Simple maths?

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I really should be able to get this working, but embarrasingly I can't get it right. I am a total hobbyist when it comes to programming, and maths obviously.

I am using an Atmega16 with a HD44780 LCD screen. I need it to count down time in hours minutes and seconds. I have the overflow timer working fine and can write the time to the screen as the seconds go by. But I just can't get a simple formula working right so that it counts down 60 seconds to the minute and 60 minutes to the hour. The time that it will count down could be up to 99 hours and I need to know when it hits zero. Can someone help me with this simple maths? Thanks in advance.

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This seems to yield decent results with -Os turned on:

#include 

volatile unsigned long ElapsedSeconds = 0;

int main(void)
{
	unsigned char Hours;
	unsigned char Minutes;
	unsigned char Seconds;

	Hours   = ElapsedSeconds / (60 * 60);
	Minutes = (ElapsedSeconds % (60 * 60)) / 60;
	Seconds = (ElapsedSeconds % (60 * 60)) % 60;
}

That will translate the absolute seconds in "ElapsedSeconds" into hours, minutes and seconds. Run those variables through itoa to get their ASCII equivalents, and display that onto your LCD. To count down, use (TotalSeconds - ElapsedSeconds) instead.

- Dean :twisted:

Make Atmel Studio better with my free extensions. Open source and feedback welcome!

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Thanks for that Dean, a much simpler way than trying to keep track of 3 variables, for hours, minutes and seconds. I need to be able to store the value for ElapsedSeconds in the eeprom. Any ideas how I store a long in eeprom? I've only stored bytes and words using eeprom.h so far.

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Use eeprom_write_block - see my tutorial in the tutorials section about the EEMEM attribute.

1) Don't forget to convert the hours/minutes/seconds over to ASCII for display via itoa - otherwise you'll be displaying gibberish

2) Don't forget that the EEPROM has a limited lifespan of 100,000 writes, thus write cycles should be limited to only when absolutely nessesary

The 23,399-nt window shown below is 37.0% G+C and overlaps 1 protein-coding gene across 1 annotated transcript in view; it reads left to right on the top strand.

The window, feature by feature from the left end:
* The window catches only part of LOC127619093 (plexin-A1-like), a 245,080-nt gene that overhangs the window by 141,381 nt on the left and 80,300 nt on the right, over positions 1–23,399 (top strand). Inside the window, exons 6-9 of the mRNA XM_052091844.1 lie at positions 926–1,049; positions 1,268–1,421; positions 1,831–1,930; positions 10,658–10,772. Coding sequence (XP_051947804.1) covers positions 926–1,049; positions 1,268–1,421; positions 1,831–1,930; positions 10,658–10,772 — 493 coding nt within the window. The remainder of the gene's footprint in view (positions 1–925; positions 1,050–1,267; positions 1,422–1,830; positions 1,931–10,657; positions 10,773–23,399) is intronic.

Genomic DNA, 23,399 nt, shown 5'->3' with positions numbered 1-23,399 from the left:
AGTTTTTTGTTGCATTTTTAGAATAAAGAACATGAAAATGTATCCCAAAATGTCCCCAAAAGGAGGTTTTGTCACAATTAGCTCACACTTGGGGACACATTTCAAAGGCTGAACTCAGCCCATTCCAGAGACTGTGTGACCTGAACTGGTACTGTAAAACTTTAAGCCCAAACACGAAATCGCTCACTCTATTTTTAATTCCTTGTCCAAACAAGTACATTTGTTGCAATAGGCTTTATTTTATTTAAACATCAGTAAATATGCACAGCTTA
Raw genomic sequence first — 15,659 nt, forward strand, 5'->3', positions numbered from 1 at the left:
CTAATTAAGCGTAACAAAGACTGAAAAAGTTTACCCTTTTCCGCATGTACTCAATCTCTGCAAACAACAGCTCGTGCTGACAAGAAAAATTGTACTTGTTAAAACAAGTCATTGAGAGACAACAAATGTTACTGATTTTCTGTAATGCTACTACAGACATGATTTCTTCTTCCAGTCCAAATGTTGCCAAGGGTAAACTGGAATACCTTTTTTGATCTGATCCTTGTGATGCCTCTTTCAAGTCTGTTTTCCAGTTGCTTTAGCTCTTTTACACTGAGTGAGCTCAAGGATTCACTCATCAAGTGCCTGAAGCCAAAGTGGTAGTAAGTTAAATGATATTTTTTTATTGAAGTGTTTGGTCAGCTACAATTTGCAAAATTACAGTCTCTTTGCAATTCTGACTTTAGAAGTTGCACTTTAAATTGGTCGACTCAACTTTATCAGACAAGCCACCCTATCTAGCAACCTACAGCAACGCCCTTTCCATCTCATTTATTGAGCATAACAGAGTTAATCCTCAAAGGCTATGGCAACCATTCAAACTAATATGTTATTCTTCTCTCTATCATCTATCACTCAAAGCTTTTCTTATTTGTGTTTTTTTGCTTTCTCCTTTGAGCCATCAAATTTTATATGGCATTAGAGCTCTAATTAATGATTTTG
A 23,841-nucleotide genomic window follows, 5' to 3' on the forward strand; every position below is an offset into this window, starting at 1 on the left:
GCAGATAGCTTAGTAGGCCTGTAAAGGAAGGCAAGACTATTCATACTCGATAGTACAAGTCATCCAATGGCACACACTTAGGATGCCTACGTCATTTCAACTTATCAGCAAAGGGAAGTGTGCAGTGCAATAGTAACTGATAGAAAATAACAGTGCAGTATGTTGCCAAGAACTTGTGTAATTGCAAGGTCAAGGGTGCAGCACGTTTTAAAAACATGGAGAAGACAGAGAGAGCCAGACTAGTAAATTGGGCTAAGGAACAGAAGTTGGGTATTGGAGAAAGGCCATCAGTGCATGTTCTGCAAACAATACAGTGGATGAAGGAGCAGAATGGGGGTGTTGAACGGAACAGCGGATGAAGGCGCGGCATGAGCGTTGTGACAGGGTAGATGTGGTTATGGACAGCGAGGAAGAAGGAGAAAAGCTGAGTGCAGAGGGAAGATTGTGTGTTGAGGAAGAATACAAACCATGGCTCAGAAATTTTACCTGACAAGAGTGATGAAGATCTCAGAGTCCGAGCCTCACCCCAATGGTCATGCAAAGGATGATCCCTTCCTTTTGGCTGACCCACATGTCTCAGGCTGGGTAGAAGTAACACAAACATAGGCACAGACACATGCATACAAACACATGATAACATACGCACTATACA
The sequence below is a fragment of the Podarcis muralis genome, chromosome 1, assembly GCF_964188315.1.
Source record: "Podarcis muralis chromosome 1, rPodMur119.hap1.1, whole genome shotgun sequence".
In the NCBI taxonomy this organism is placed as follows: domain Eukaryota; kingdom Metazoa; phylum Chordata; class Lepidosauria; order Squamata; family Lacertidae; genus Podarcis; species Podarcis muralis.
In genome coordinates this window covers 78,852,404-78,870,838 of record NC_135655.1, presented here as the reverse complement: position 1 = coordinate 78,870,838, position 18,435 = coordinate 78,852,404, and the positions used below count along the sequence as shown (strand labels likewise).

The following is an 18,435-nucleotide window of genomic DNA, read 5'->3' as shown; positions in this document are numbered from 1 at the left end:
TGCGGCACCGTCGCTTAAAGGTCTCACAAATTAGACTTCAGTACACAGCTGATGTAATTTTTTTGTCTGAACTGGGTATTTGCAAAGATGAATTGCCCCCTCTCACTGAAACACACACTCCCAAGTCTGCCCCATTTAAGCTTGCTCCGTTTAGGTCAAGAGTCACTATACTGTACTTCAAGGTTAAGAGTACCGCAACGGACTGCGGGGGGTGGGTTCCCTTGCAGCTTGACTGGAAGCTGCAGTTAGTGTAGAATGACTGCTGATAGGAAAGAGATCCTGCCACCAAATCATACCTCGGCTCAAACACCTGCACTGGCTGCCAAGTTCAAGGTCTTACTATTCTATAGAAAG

As for the maths to the above. Hours is the integer division of the number of seconds elapsed by the number of seconds in an hour (60 * 60). Minutes is the integer division of the remaining seconds in the current hour (via modulus) by the number of seconds in a minute. Seconds in the modulus of the number of remaining seconds in the current hour by the number of seconds in a minute.

- Dean :twisted:

Make Atmel Studio better with my free extensions. Open source and feedback welcome!

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Alternatively, if you do want to go the three-variable route:

volatile unsigned char Hours;
volatile unsigned char Minutes;
volatile unsigned char Seconds;

void IncrementTime(void)
{
  Seconds++;

  Mintes  += (Seconds / 60);
  Seconds %= 60;

  Hours   += (Minutes / 60);
  Minutes %= 60;
}

Might end up smaller than all the long variable manipulations, but then you'd have to convert to an absolute value (total seconds elapsed) to get a countdown.

- Dean :twisted:

Make Atmel Studio better with my free extensions. Open source and feedback welcome!

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Thanks again for the help and tips Dean. I have used your eeprom tutorial before and have found it extremely useful. I'll have a look at using eeprom_write_block. 1) With regards to the display, I am using itoa conversion and it is working pefectly.
2) The eeprom would not be written to very often. It is basically a programmable count down timer, once the times are set they would rarely be changed.

And thanks for the maths explanation. The % bits threw me, but I get the idea. Much appreciated.

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Sorry, not many people use the modulus operator. It returns the remainder from the division:

10 / 5 = 2
10 % 5 = 0

10 / 6 = 1
10 % 6 = 4

Great to know it's all sorted out.

- Dean :twisted:

Make Atmel Studio better with my free extensions. Open source and feedback welcome!